Jacinda Ardern, Prime Minister of New Zealand
Jacinda Ardern is the youngest prime minister of New Zealand in more than 150 years. She was elected in 2017 at the age of 37. Ardem is popular and liked as a progressive. She is only the second leader of a country to give birth while in office, and her partner stayed home to take care of the child. Ardern was praised for her response to the two mosque shootings in Christchurch last May that left at least 51 people dead. She visited Christchurch the next day, wore a hijab, consoled families, and called the attacks “terrorism.” In 2019 she was challenged to describe her government’s achievements in two minutes; the video of her speech went viral. Some of the accomplishments include creating almost 100,000 jobs, building state houses, planting millions of trees, and improving cancer care and treatment.
Katrín Jakobsdóttir, Prime Minister of Iceland
Katrín Jakobsdóttir has been prime minister of Iceland since 2017. Jakobsdóttir is the second female PM of the Nordic nation, following in the footsteps of Jóhanna Sigurðardóttir, who served from 2009 to 2013. With Iceland located close to the Arctic Circle, Jakobsdóttir is very concerned about the impact of climate change. Jakobsdóttir, the country’s former education minister, hopes to make Iceland a carbon-neutral nation by 2040. Besides the environment, she also raised concerns about the negative influence social media is having on politics.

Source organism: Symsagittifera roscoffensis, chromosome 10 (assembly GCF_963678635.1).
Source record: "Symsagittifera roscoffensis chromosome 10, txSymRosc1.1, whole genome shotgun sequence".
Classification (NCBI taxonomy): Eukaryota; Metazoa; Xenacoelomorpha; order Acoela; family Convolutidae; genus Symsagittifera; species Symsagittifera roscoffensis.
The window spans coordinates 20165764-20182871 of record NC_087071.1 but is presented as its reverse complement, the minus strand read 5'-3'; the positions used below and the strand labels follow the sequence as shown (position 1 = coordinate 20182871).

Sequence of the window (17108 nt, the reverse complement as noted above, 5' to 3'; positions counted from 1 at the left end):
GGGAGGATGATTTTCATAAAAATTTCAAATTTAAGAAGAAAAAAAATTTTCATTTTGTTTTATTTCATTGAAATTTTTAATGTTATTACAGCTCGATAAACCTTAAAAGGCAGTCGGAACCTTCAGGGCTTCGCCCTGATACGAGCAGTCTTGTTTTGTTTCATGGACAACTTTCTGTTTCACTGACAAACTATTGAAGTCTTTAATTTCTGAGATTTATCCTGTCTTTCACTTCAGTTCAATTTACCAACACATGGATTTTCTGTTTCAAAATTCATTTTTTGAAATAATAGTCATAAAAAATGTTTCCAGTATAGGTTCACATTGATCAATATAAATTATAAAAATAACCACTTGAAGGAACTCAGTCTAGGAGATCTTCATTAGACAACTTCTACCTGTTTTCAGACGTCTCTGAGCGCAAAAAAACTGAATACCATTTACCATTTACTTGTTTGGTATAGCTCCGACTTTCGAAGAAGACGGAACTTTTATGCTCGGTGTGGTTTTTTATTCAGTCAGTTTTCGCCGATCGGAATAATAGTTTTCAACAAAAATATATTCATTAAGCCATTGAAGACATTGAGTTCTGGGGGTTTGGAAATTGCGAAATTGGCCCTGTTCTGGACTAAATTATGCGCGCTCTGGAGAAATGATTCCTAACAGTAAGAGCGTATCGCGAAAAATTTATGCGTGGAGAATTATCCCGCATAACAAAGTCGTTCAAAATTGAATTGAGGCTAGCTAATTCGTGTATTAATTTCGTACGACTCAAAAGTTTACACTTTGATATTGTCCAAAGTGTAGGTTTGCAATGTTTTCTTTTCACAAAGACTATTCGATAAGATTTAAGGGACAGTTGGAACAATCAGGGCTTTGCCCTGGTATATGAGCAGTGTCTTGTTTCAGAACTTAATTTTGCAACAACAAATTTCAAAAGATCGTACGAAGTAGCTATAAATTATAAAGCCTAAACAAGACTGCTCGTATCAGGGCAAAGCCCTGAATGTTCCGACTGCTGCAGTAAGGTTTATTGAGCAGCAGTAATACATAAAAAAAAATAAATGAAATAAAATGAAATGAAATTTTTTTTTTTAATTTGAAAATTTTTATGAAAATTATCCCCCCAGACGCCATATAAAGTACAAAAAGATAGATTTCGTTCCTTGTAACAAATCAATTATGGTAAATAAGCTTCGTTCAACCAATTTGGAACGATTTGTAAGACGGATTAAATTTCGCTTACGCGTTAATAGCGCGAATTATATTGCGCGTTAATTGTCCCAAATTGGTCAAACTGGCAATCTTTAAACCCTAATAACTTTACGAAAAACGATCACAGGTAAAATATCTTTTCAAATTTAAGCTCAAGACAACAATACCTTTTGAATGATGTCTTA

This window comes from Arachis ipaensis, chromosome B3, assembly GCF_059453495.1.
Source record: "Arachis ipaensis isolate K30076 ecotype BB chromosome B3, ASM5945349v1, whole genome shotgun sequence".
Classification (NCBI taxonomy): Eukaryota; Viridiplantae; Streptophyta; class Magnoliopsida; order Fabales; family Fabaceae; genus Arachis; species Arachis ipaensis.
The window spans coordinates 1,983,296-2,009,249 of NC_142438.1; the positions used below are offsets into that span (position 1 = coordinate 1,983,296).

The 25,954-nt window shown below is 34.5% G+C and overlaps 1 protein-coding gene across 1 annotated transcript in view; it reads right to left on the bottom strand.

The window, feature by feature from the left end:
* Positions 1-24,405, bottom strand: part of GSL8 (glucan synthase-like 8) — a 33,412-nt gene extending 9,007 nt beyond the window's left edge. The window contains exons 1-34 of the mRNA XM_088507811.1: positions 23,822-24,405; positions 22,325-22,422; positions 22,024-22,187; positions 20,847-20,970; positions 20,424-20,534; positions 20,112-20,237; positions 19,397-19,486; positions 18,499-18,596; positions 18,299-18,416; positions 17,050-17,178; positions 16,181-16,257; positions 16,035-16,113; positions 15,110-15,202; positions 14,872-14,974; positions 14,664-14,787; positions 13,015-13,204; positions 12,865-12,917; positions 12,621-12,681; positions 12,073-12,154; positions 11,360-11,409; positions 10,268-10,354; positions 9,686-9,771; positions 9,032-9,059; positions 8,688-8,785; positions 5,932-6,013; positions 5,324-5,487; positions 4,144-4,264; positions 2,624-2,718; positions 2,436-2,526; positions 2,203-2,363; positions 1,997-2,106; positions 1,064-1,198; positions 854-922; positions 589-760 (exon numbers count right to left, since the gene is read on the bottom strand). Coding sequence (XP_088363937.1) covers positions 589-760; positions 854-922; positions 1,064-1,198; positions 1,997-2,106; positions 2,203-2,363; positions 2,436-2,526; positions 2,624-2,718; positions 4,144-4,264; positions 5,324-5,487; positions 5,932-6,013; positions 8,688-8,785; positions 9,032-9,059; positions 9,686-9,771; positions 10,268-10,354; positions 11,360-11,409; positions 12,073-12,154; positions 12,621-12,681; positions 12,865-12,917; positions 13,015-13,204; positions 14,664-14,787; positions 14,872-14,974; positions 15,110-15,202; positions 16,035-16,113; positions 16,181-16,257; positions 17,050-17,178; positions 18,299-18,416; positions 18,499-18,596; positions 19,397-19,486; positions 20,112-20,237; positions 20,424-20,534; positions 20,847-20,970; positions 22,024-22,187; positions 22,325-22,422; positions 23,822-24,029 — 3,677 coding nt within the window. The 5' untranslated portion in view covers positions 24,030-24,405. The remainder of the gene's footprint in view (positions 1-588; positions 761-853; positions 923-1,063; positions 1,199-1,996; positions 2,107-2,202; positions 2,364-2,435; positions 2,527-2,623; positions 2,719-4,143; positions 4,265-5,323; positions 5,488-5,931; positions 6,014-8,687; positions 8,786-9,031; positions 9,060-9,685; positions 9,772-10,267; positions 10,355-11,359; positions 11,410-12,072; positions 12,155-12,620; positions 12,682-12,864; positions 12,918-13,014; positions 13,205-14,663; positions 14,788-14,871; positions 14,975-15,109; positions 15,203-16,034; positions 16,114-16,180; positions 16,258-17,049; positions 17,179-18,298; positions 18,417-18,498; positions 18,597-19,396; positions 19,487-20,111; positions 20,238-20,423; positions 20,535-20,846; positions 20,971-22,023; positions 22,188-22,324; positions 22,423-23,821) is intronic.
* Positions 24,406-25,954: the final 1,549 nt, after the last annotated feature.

Paula-Mae Weekes, President of Trinidad and Tobago
Paula-Mae Weekes became the first woman president of the Caribbean nation in 2018, after an extensive legal career. Weekes rose to become acting chief justice of the Trinidad and Tobago Supreme Court and served on the Appellate Branch of the Judiciary of the Turks and Caicos. She was also chancellor of the Anglican Church for 20 years. Hers is a daunting task as the nation’s chief executive. Trinidad and Tobago has one of the highest murder rates in the world with a homcide rate of almost 31 per 100,000 people.
Mia Mottley, Prime Minister of Barbados
Barbados is a parliamentary democracy under a constitutional monarchy. The head of state is Queen Elizabeth II, and the head of government is the prime minister — currently Mia Mottley. She was elected in 2018 to become the first female prime minister of the Caribbean island after her Barbados Labour Party won in a landslide. The prime minister is the most influential political post in the country. Mottley appoints government ministers, advises the monarchy and the governor-general, and provides leadership and direction to the government.
Sahle-Work Zewde, President of Ethiopia
Elected by parliament in 2018, Sahle-Work Zewde is Ethiopia’s first female president. Even though the president is mostly a ceremonial position, it carries symbolic weight and social influence. Sahle-Work Zewde has made gender equality the mission of her tenure.